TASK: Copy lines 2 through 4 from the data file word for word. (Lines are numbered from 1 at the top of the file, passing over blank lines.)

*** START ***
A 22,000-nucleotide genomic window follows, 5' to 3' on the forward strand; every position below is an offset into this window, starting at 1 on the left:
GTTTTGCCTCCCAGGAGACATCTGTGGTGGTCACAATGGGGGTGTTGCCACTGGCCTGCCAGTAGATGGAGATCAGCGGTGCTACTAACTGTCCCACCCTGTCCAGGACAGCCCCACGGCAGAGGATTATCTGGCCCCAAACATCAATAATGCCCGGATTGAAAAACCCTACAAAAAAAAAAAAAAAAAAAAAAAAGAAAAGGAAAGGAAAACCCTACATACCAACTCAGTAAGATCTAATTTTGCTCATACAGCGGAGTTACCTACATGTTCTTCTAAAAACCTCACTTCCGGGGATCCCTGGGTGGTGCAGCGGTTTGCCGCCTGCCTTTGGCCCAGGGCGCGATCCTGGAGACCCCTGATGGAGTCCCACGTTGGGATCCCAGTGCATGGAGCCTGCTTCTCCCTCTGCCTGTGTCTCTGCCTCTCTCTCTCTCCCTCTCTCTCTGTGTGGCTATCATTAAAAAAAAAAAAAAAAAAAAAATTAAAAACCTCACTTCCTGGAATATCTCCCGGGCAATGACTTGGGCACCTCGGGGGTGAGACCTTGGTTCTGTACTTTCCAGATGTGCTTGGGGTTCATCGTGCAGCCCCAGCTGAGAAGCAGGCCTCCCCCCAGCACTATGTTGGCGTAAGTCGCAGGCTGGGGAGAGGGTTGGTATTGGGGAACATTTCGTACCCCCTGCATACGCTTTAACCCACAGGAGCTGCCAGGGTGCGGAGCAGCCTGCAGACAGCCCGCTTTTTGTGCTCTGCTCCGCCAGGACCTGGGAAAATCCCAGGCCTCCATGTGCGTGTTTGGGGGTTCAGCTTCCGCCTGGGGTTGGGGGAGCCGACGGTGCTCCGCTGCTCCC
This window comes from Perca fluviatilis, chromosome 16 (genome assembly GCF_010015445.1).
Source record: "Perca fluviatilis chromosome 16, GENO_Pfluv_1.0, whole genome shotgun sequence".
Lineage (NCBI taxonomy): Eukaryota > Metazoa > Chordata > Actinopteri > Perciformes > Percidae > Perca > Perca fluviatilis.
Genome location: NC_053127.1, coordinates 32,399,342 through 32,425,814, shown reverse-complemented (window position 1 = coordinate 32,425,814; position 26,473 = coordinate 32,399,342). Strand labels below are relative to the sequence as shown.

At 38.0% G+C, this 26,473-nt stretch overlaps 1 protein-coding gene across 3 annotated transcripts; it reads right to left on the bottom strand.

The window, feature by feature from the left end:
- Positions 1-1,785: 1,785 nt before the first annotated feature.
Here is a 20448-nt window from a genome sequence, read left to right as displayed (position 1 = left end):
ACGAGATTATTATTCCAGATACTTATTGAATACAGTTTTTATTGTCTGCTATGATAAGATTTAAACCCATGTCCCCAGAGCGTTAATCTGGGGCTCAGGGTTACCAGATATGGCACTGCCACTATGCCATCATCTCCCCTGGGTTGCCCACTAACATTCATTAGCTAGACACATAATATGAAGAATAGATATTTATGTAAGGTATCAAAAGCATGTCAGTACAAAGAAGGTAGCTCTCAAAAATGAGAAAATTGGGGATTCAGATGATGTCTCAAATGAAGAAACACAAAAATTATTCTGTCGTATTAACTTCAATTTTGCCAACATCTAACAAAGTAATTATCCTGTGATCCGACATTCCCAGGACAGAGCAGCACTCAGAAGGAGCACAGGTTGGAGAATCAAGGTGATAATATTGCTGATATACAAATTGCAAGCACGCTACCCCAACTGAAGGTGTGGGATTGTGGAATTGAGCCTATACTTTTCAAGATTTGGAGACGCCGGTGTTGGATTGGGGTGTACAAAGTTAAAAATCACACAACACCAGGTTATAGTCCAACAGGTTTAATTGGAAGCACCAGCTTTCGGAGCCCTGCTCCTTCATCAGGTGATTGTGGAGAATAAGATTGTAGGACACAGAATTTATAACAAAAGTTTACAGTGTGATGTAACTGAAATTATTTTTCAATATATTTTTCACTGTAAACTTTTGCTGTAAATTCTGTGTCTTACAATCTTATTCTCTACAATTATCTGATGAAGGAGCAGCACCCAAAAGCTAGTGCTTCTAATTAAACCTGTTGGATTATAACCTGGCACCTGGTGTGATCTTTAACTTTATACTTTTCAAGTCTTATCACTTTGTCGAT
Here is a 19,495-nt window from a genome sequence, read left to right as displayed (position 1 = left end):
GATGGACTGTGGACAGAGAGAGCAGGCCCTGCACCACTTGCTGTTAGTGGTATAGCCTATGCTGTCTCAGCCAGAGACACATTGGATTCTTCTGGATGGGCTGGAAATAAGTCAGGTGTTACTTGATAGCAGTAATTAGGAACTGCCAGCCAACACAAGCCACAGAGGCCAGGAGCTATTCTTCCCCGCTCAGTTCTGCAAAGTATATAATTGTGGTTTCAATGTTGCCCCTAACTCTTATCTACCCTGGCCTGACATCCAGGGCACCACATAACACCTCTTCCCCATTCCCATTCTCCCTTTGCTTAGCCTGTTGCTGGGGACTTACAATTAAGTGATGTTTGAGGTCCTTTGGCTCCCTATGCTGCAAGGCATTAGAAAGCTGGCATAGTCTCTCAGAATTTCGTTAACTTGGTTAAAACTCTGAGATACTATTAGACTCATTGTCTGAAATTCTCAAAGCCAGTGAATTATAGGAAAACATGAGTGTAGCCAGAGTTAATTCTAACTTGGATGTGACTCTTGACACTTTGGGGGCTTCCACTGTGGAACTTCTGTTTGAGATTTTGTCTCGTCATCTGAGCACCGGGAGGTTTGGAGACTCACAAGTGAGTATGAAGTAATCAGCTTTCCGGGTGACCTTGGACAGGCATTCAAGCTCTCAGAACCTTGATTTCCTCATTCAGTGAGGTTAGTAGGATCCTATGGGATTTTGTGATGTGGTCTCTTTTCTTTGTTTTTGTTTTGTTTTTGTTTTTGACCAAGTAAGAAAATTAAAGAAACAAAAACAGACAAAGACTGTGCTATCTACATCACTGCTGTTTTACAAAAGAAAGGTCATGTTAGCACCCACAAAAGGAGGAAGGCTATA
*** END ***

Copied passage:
GTTTTGCCTCCCAGGAGACATCTGTGGTGGTCACAATGGGGGTGTTGCCACTGGCCTGCCAGTAGATGGAGATCAGCGGTGCTACTAACTGTCCCACCCTGTCCAGGACAGCCCCACGGCAGAGGATTATCTGGCCCCAAACATCAATAATGCCCGGATTGAAAAACCCTACAAAAAAAAAAAAAAAAAAAAAAAAGAAAAGGAAAGGAAAACCCTACATACCAACTCAGTAAGATCTAATTTTGCTCATACAGCGGAGTTACCTACATGTTCTTCTAAAAACCTCACTTCCGGGGATCCCTGGGTGGTGCAGCGGTTTGCCGCCTGCCTTTGGCCCAGGGCGCGATCCTGGAGACCCCTGATGGAGTCCCACGTTGGGATCCCAGTGCATGGAGCCTGCTTCTCCCTCTGCCTGTGTCTCTGCCTCTCTCTCTCTCCCTCTCTCTCTGTGTGGCTATCATTAAAAAAAAAAAAAAAAAAAAAATTAAAAACCTCACTTCCTGGAATATCTCCCGGGCAATGACTTGGGCACCTCGGGGGTGAGACCTTGGTTCTGTACTTTCCAGATGTGCTTGGGGTTCATCGTGCAGCCCCAGCTGAGAAGCAGGCCTCCCCCCAGCACTATGTTGGCGTAAGTCGCAGGCTGGGGAGAGGGTTGGTATTGGGGAACATTTCGTACCCCCTGCATACGCTTTAACCCACAGGAGCTGCCAGGGTGCGGAGCAGCCTGCAGACAGCCCGCTTTTTGTGCTCTGCTCCGCCAGGACCTGGGAAAATCCCAGGCCTCCATGTGCGTGTTTGGGGGTTCAGCTTCCGCCTGGGGTTGGGGGAGCCGACGGTGCTCCGCTGCTCCC
This window comes from Perca fluviatilis, chromosome 16 (genome assembly GCF_010015445.1).
Source record: "Perca fluviatilis chromosome 16, GENO_Pfluv_1.0, whole genome shotgun sequence".